SANFORD, Fla. - George Zimmerman, who slipped out of jail on $150,000 bail in the early-morning darkness, went back into hiding Monday and likely fled to another state to avoid threats as he awaits his second-degree murder trial in the killing of Trayvon Martin.
Later Monday, the Sanford City Commission rejected, 3-2, the resignation of Police Chief Bill Lee, who was roundly criticized for not initially charging Zimmerman and had stepped down temporarily in March to let emotions cool.
Even though authorities can pinpoint Zimmerman's location with a GPS ankle bracelet that he must wear round the clock, the public may not see him again for some time. Zimmerman has waived his appearance at his arraignment next month, so he can stay underground if he wants.
Zimmerman already has experience laying low: For more than a month before his arrest, he eluded the media and his whereabouts were not known. His attorney has suggested he has several possible staying places for Zimmerman this time, and a judge indicated he was willing to let Zimmerman leave the state.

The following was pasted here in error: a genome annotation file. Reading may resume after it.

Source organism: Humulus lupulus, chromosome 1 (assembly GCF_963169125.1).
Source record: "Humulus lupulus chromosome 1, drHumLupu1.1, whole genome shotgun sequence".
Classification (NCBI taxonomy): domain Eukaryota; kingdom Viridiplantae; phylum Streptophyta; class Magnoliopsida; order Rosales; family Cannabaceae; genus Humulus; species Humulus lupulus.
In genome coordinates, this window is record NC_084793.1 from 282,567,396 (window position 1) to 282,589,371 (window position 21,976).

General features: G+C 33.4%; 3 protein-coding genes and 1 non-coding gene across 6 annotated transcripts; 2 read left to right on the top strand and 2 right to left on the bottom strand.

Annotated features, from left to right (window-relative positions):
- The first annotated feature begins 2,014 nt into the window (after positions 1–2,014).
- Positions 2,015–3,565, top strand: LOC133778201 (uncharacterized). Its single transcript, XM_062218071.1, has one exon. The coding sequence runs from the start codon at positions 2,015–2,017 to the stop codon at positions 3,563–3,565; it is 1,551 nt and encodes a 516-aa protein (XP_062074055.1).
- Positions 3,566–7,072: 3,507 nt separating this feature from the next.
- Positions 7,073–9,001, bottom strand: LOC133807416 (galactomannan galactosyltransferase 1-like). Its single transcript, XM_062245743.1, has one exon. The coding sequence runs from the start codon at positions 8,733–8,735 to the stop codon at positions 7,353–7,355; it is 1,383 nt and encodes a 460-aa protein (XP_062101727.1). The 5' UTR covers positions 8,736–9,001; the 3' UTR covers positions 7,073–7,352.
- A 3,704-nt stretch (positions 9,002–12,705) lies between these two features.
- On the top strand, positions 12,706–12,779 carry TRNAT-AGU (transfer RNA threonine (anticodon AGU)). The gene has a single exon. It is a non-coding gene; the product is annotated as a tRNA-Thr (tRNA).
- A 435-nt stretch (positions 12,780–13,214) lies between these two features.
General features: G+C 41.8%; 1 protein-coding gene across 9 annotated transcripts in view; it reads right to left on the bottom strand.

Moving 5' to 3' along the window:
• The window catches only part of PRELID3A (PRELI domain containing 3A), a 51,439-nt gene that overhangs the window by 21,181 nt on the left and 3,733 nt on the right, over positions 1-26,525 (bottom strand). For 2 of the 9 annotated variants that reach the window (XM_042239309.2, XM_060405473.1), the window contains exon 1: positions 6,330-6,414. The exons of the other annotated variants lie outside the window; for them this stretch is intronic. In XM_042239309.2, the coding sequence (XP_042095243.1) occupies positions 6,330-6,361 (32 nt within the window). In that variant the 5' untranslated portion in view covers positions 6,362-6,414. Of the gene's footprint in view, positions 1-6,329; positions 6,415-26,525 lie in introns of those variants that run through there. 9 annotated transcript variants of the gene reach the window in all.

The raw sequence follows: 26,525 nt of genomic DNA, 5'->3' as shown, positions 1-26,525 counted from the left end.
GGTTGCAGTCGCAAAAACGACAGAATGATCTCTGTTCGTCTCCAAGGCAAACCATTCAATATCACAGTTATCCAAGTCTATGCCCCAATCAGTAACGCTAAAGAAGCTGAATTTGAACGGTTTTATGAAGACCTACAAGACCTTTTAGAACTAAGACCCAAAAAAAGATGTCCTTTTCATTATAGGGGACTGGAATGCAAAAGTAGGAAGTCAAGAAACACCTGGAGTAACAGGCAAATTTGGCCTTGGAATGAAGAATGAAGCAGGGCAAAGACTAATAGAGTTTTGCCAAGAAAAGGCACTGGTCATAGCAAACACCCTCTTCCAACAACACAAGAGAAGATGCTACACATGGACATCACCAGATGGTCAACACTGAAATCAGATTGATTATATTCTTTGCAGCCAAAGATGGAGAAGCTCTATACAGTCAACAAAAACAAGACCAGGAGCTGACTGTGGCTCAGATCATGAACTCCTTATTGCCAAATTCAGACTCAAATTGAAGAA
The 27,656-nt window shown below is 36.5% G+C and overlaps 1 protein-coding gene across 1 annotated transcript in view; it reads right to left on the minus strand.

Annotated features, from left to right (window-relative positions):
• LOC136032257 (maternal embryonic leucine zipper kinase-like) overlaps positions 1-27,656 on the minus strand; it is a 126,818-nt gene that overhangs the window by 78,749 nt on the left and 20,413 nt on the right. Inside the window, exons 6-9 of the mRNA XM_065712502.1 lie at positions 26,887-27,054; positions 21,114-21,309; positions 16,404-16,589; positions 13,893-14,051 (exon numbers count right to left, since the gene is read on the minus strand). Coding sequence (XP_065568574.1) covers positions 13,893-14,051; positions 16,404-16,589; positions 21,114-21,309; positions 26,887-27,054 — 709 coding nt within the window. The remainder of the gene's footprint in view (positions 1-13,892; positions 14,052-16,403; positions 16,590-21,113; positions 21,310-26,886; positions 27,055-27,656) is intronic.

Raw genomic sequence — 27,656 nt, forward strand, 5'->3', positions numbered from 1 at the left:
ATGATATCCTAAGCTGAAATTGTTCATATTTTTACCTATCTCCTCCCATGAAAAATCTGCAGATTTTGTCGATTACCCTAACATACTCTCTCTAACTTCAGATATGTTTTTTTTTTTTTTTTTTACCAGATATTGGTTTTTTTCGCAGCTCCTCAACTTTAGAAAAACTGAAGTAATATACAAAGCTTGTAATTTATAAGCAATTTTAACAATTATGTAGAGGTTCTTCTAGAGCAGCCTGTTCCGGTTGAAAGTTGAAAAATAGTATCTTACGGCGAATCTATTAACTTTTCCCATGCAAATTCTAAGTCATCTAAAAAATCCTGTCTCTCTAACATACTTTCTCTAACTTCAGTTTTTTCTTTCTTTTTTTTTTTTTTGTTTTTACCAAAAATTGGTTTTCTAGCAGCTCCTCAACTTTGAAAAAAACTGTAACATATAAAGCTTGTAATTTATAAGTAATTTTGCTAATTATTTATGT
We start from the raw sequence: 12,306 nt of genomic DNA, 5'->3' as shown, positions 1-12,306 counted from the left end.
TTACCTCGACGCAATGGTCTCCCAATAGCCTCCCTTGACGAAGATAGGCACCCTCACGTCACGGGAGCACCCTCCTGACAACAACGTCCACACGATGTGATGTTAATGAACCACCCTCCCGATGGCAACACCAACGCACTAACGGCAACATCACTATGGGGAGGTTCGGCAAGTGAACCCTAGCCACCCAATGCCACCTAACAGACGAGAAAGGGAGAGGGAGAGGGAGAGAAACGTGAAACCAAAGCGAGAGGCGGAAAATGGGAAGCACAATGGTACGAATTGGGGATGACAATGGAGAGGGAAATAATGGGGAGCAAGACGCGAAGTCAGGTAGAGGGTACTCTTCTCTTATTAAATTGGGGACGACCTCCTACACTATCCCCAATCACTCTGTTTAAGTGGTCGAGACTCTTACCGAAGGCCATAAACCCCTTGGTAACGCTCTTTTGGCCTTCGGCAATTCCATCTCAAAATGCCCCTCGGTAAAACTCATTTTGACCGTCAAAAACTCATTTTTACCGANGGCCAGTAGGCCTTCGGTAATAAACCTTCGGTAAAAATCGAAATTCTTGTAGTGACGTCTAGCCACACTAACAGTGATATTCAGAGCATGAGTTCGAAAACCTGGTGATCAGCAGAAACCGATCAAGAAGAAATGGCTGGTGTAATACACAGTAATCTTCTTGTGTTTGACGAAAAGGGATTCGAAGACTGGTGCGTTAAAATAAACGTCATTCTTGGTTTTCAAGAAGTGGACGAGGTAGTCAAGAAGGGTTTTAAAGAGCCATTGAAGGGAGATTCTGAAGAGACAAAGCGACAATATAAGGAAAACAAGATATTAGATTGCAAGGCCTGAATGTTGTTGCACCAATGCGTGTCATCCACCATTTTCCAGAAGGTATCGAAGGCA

Lee is on paid leave. Not long ago, the commissioners gave him a "no confidence vote," which City Manager Norton Bonaparte said still stands. The shooting also led to the local prosecutor recusing himself from the case; the governor appointed Angela Corey, who eventually charged Zimmerman.
The majority of commissioners said they wanted to wait for an outside investigation to conclude into police handling of the case before accepting the resignation agreement drawn up by Bonaparte and Lee. Commissioners said Lee did not want to step down, but thought it was for the best.
The city is also looking to find a permanent interim chief, perhaps as early as next week, Bonaparte said.
Zimmerman went underground after his Feb. 26 confrontation with Martin at the gated community in Sanford, Fla., where Zimmerman lived.
Martin was unarmed and was walking back to the home of his father's fiancee when Zimmerman saw him, called police, and began following him. A fight broke out - investigators say it is unknown who started it.
Zimmerman says that Martin attacked him. He says he shot Martin in self-defense, citing Florida's "stand your ground" law, which gives broad legal protection to anyone saying he used deadly force because he feared death or great bodily harm.